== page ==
STARDUST is a phase 3b randomized trial comparing two therapeutic strategies with ustekinumab (UST) in patients (pts) with Crohn’s disease (CD): treat-to-target (T2T) using early endoscopic assessment vs standard of care (SoC). Results from the Week (W)48 and long-term extension (LTE) (W48 to W104) were published previously.1,2 Here we explore the efficacy of the T2T approach in modifying disease course with UST by analyzing time-to-disease modifying (DM) event up to W104.Methods
Adult pts with moderate–severe active CD, received iv, weight-based UST ~6mg/kg at W0; then sc UST 90mg at W8. At W16, pts with ≥70-point reduction in CD Activity Index were randomized 1:1 to either T2T or SoC and received sc UST 90mg, every 12W/8W (up to 4W in the T2T arm), as per the protocol. From W48, eligible pts could continue to receive sc UST up to W104 with further protocol-guided dose adjustment. DM events were recorded through W48 and W104 starting at randomization, and time-to-event analysis was performed for pts in both arms. DM events are represented by combined bowel damage events (defined as the development of new strictures/fistulae or the occurrence of an intra-abdominal abscess) or CD-related hospitalizations or surgeries based on the adverse event analysis. Time-to-first bowel damage event, CD-related surgery, hospitalization, hospitalization or surgery was analyzed separately; Kaplan–Meier (K–M) curves with corresponding hazard ratios (HRs) and 95% confidence intervals (CIs) are shown here.Results
Of 440 pts randomized to either T2T or SoC at W16, 74 discontinued before W48. Of the remaining 366 pts completing W48, 43 discontinued and did not enter LTE. At W48, 323 pts entered LTE; 20.1% of these pts discontinued before completing W104. HRs (95% CI) for time-to-first DM event from randomization through W48 and W104 are shown in Table 1, suggesting a numeric benefit in favour of the T2T arm. The separation of the K–M curves for time-to-first DM eventbetween the two arms was apparent at W48 and continued up to W104, without significant difference (Figure 1a and b).
In STARDUST, with UST, starting at W48, numerically less DM events were observed in the T2T arm, mainly driven by the lower number of CD-related hospitalizations and bowel damage events, potentially linked to numerically higher proportion of endoscopic responders at W48.1 These results advocate for an optimized T2T approach using strictly defined targets like endoscopic response, on top of clinical and biomarkers, to facilitate decision making in clinical practice.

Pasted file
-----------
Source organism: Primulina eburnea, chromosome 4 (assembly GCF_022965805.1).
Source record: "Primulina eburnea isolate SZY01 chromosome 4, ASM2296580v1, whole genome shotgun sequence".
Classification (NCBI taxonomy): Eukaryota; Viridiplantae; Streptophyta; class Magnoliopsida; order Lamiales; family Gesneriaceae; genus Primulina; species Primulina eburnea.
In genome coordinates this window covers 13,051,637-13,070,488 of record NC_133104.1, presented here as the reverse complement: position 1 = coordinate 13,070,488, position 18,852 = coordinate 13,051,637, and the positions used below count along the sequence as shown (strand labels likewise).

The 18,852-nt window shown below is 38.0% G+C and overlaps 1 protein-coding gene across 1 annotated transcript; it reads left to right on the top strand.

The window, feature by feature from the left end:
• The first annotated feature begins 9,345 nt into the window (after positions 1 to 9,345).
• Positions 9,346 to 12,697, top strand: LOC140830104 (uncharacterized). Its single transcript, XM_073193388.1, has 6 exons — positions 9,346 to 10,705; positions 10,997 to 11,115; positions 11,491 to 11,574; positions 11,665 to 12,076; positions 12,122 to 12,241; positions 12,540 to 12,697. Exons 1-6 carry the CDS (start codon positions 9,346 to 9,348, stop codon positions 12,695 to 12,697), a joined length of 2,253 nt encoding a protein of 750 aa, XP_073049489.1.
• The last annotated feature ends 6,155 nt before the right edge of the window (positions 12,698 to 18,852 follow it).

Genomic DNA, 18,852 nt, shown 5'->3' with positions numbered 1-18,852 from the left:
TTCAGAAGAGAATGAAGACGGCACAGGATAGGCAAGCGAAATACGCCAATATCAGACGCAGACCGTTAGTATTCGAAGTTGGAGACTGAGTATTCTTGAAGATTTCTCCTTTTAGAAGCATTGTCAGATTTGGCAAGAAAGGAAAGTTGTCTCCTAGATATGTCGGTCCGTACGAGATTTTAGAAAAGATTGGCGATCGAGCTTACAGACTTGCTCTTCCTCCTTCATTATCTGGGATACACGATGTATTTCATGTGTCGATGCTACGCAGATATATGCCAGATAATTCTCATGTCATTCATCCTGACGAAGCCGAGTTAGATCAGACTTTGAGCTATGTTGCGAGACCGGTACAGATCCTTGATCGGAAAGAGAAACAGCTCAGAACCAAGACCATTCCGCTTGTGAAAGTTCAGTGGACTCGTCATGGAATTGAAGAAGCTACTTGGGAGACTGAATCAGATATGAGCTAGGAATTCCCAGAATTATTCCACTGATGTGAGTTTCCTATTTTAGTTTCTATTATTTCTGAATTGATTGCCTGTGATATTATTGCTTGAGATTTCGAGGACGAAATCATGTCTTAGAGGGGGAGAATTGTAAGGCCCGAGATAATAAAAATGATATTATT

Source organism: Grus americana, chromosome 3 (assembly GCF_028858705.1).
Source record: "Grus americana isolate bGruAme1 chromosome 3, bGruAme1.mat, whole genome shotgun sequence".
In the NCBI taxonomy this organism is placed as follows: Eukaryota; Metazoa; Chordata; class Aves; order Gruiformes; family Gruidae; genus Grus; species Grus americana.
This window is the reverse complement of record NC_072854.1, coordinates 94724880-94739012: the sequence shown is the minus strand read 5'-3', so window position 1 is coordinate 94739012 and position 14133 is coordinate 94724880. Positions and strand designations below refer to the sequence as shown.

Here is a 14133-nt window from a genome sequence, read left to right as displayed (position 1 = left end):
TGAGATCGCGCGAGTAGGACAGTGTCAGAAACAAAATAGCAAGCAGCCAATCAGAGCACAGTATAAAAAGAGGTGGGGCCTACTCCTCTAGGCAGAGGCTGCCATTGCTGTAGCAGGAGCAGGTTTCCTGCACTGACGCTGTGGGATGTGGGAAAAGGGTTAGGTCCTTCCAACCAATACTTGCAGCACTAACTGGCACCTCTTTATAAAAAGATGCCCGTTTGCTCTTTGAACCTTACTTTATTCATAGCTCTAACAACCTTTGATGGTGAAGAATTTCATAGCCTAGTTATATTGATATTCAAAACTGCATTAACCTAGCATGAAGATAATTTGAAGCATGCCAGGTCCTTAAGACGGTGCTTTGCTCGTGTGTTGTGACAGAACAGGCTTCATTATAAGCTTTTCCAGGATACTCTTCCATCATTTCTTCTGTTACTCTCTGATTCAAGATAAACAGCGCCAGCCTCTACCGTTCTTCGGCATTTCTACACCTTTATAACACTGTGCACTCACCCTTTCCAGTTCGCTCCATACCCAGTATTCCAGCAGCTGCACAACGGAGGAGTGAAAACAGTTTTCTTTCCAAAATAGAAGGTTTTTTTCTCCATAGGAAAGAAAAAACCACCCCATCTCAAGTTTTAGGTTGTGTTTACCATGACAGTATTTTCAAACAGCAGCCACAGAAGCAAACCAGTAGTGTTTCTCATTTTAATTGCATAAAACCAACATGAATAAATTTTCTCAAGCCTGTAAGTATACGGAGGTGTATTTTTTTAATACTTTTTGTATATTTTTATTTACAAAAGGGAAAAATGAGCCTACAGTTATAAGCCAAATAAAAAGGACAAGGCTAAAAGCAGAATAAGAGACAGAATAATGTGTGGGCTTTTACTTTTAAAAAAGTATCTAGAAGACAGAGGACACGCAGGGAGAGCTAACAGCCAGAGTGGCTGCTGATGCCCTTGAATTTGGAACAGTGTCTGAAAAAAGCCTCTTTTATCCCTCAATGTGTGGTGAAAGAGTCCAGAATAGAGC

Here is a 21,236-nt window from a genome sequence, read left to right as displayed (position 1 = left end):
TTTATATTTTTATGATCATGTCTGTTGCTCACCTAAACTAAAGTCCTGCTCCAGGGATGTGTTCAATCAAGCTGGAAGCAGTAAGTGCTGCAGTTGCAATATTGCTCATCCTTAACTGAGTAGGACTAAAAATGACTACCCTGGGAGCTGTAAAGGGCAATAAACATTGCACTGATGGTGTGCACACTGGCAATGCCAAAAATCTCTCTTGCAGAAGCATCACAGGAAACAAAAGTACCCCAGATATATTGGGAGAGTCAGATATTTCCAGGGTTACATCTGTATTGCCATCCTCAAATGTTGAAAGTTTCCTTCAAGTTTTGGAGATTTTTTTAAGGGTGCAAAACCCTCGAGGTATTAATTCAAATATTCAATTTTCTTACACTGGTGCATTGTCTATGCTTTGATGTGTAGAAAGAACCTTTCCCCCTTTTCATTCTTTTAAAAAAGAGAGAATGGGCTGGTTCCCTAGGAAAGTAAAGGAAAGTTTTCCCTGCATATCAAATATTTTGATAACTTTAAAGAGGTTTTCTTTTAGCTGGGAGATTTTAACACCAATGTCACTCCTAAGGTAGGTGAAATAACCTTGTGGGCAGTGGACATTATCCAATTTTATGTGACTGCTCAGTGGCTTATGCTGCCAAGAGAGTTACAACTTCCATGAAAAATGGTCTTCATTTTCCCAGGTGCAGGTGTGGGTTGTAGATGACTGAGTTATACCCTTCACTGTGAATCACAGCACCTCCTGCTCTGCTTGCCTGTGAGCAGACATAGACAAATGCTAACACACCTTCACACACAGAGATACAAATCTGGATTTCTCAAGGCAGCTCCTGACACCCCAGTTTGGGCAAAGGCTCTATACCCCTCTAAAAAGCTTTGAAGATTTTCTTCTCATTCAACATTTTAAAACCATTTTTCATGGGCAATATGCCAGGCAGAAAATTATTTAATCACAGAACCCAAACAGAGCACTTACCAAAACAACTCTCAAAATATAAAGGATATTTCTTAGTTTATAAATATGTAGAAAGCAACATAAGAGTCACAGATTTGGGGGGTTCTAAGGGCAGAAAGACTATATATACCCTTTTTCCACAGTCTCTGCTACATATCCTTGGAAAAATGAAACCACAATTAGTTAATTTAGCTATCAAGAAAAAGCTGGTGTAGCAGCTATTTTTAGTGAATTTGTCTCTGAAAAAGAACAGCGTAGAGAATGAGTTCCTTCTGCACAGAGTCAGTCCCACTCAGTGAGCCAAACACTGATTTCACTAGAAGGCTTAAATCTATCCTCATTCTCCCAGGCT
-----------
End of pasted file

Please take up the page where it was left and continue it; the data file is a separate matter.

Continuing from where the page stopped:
1Danese S, et al. United European Gastroenterol J. 2020;8:1264–1265 (Abstract LB11).
2Peyrin-Biroulet L, et al. United European Gastroenterol J. 2021;9 (Suppl 1).
1) over view of aetiology of IBD
2) discussion of diet as a precipitant: epidemiology, animal models and human studies
3) review evidence that dietary modification may impact IBD onset and natural history
Most endoscopic scoring systems (including the Mayo endoscopic subscore, MES) do not consider the extent of inflammation and can therefore not pick up segmental endoscopic improvement. The modified Mayo endoscopic score (MMES) was developed to overcome this limitation. We examined the predictive value of the MMES in addition to the MES on long-term clinical outcome in ulcerative colitis (UC).Methods
Between 2014 and 2017, patients initiating biologic therapy for active UC (baseline MES ≥2) were recruited. Patients without assessment of the upper margin of inflammation or with a clinical follow-up <12 months were excluded. We conducted a clinical and endoscopic assessment at baseline and week 8 (adalimumab, ADM) or 14 (golimumab, GOL; infliximab, IFX; vedolizumab, VDZ). Clinical response was defined as a decrease in the adapted Mayo score (excluding physician global assessment) with ≥2 points and ≥30%, plus a decrease in rectal bleeding score ≥1 or an absolute rectal bleeding score ≤1. We classified patients by evolution of endoscopic activity at week 8/14 in group A (endoscopic healing, MES ≤1), group B (segmental healing, MES >1 but decrease in MMES ≥30%) and group C (MES >1 and no drop in MMES ≥30%). Clinical relapse-free, discontinuation-free and colectomy-free survival was estimated by Kaplan-Meier analysis with log-rank test.Results